|Numinous The Music of Joseph C. Phillips Jr.|
The Numinosum Blog
Next Thursday is the premiere of my composition, Liquid Timepieces, commissioned by pianist Simone Dinnerstein for her Neighborhood Concert Series. It was written for and will be performed by the wonderful student group Face the Music on April 15th 7p.m. at the P.S. 321 auditorium.
The years 2010 and 2011 are the anniversaries of Gustav Mahler’s birth (1850) and death (1911). I wanted to celebrate these so-called ‘Jubilee Years’ by writing a work that honors the profound influence Mahler’s music has exerted on my own musical development and thinking. Liquid Timepieces is my own musical encomium to him and despite some subtle references to musical moments from Mahler’s Symphony No. 1, No. 3, and No. 9, Liquid Timepieces is not meant to sound like Mahler. Rather, I hoped, through my own distinct musical expression and language, to create a similar resonance to the protean spirit of life and the world that permeates his works.
The evocative phrase, "liquid timepieces," comes from a line in the poem "Designer Kisses" by Major Jackson. I heard Major Jackson recite the poem himself last summer at the 2009 River to River Festival Poets House tribute to Meredith Monk. I didn't remember much from the poem at the time except this one phrase that stuck out and I wrote down:
We’re laid out like liquid timepieces, each other’s exercise
In perpetual enchantment, for there is that beach in us that is untranslatable
Liquid Timepieces, scored for Flute, Bb Clarinet, Alto Saxophone, Electric Guitar, 2 Electric Keyboards, and a small string section (violins, violas, cellos, bass), opens with a declarative concert G# played in various octaves by all of the instruments (see above photo of the first page to the score). This iteration of the G# becomes a recurring character throughout the piece: sometimes as a waylayer, sometimes as an interrupter, and other times as a something that just needs to be heard amongst other things. A 'steady state' eighth note pulse begins in the keyboard (which you can also see above) and can be felt in various instruments throughout the first half of the composition, generally in the guise of little cells of rhythmic activity. This forward momentum continues until a longer lined melodic figure slowly becomes emergent; at first only in the cellos and bass, then more prominently in the violins and violas, and later the woodwinds join in as the sweeping melody builds to a higher yet softer place and as the rhythmic motion begins to lengthen, we arrive at a moment of slower repose.
Earlier I mentioned some connections to Mahler's music buried within Liquid Timepieces. At this median point in the music I wanted to highlight one of those connections which is decidedly on the surface.
The counterpoint in the above trio (in concert pitch and in 2/2 meter) between the flute, clarinet, and violin is consciously reminiscent of moments in Mahler's Ninth Symphony where the full orchestral texture is dropped for a more chamber music-like atmosphere. And the melody played by the clarinet above, comes directly from the wonderfully exalted horn melody in the last movement of Mahler's Ninth:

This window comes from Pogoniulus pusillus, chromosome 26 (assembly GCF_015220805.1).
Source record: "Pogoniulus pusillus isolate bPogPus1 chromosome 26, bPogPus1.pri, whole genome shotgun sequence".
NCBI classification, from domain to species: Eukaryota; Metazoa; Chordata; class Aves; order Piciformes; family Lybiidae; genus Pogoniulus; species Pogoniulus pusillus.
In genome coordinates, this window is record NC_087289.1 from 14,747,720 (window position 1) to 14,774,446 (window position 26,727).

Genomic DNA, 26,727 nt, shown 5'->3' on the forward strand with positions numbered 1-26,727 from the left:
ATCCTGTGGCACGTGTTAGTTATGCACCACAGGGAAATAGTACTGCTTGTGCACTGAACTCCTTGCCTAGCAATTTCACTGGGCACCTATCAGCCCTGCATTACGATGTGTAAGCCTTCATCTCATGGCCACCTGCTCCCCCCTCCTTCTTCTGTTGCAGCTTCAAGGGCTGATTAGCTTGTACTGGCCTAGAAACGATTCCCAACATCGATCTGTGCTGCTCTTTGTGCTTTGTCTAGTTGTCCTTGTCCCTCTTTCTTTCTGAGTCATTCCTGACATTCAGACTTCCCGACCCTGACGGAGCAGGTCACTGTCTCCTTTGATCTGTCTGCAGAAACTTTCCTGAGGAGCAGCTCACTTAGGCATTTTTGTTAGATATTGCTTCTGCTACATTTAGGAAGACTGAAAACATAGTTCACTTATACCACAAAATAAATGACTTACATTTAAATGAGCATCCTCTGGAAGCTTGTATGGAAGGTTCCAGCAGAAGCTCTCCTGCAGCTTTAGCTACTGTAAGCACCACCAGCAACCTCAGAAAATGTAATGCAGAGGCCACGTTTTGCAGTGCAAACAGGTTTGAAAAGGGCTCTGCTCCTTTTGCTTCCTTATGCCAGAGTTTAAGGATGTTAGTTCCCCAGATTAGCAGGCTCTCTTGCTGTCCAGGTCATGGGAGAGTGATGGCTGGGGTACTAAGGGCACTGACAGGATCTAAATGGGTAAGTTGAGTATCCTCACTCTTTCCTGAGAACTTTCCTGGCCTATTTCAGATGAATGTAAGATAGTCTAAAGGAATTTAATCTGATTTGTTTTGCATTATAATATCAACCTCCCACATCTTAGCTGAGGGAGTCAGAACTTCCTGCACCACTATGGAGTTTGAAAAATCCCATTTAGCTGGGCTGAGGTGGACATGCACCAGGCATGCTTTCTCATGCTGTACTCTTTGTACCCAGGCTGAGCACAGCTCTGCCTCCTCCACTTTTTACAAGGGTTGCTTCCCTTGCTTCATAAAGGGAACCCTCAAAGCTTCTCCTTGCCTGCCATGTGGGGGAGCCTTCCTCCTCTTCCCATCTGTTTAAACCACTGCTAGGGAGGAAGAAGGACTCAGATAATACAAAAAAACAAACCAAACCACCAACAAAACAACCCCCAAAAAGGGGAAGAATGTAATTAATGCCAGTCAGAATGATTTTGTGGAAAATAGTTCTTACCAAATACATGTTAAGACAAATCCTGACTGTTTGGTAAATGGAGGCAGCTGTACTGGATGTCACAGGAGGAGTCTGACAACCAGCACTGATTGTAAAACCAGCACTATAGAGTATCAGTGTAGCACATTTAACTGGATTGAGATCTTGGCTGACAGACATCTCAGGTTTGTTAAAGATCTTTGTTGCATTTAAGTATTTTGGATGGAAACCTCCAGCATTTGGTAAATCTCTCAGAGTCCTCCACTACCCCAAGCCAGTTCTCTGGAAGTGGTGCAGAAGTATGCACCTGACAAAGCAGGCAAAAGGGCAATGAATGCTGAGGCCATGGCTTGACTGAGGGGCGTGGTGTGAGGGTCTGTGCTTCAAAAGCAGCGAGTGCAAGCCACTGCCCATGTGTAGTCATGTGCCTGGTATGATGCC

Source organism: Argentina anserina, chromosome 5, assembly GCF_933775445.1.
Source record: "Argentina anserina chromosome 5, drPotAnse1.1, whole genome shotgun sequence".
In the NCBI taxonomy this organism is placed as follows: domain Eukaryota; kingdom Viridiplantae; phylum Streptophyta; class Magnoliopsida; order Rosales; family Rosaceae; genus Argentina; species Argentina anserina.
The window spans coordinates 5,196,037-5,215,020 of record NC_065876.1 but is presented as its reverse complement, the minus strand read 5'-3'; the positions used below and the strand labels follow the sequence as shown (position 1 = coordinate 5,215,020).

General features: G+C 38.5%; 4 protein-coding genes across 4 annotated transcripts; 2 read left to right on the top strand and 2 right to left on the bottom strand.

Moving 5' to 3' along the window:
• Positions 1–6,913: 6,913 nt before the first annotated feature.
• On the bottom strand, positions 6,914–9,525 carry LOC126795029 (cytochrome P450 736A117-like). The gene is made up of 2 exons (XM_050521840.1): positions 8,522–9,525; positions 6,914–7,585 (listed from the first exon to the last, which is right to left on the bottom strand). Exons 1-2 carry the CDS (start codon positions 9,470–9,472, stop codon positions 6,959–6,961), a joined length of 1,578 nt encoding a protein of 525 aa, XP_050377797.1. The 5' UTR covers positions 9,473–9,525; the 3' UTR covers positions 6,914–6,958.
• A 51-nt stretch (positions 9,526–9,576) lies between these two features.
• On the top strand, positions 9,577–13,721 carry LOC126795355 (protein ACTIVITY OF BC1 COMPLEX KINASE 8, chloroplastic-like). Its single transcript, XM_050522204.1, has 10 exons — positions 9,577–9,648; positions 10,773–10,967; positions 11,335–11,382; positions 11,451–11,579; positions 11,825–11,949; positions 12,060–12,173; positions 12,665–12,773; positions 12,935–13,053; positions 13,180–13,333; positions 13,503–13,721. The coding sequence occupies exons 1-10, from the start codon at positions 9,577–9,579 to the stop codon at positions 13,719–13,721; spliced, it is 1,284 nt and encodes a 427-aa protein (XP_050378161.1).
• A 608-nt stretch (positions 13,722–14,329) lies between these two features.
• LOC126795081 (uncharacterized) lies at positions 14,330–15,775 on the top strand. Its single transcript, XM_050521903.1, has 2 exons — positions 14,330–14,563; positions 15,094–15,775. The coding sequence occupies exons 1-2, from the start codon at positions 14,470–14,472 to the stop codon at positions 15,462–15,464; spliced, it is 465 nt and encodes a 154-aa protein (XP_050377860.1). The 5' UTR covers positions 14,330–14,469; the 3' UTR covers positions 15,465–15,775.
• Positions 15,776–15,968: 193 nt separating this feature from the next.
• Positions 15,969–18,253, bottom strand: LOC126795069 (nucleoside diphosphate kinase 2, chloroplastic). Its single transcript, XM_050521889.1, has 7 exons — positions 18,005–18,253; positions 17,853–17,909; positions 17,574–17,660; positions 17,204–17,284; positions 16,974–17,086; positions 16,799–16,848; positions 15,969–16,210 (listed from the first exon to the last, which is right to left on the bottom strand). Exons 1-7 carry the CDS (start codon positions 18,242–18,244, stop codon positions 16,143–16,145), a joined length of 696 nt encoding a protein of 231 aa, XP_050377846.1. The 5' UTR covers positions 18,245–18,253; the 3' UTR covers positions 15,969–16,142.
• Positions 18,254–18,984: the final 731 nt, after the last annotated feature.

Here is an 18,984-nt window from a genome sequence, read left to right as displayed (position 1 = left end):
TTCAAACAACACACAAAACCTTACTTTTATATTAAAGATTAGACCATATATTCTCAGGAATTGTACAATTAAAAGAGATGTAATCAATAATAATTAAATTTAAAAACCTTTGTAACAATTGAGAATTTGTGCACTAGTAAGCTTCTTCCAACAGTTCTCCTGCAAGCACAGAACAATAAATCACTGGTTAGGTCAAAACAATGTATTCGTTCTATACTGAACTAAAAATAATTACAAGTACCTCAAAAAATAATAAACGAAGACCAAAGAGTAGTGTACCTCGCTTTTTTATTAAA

This melody, shown above in concert pitch in its first appearance, is generally marked in the score "stark hervortretend" (in marked prominence). Heard slightly different the few times in the Mahler movement it comes up, this phrase slices through the symphonic background texture like a fiery prophet coming out of the wilderness heralding wisdom and insight at precisely the moment needed. However, in Liquid Timepieces I use the melody more as a wise sage that modestly offers insight clothed as advice in personal choice and direction: it functions either as a sort of cantus firmus, just one part of an egalitarian melodic scheme (see above trio) or as an effect much like a musical palimpsest, where 'ghosts' of the Mahler melody are layered on top of each other to create a texture of weaving melodies. In the below excerpt from my score you can see I'm asking the musicians to gradually improvise with either a version of the actual Mahler melody (Synth 1 and Cello; Violin 2) or a modified retrograde version of it (Synth 2 and Viola). Not improvisation in a 'jazz' sense where the soloist tries to create variations on an original melody often not actually stating the melody, but rather improvisation where the musicians keep the melodic shape and tones intact, but change their rhythmic and temporal approaches to playing it.
The floating texture continues and builds as a simple bass melody enters, but gradually fades as rhythmic pulses, whiffs from the earlier steady state incarnation, begin to break through to the foreground from its background origin. Soon the eighth note pulses and a short, repeating musical cell that is a canon between the keyboard 1 and alto saxophone, clarinet, and keyboard 2, along with a spasmodic occurrence of that octave G# I spoke earlier about, all overlap each other and grow in intensity and excitement. This energy is dissipated somewhat by a final string melodic coda (a distance relative of the Mahler melody above) while insistent eighth note cells are heard in the woodwinds and keyboard 1. However, the melody and pulses soon escalate into a final resplendent flourish on G#.
I've been to a few of Face the Music's rehearsals of Liquid Timepieces, and while this is difficult music, the students are doing a wonderful job tackling not only the technical challenges but the musical and conceptual ones as well. I hope you can make it to next Thursday's premiere performance to hear for yourself.
POSTED BY NUMINOUS AT 7:00 AM
To all things that create a sense of wonder and beauty that inspires and enlightens.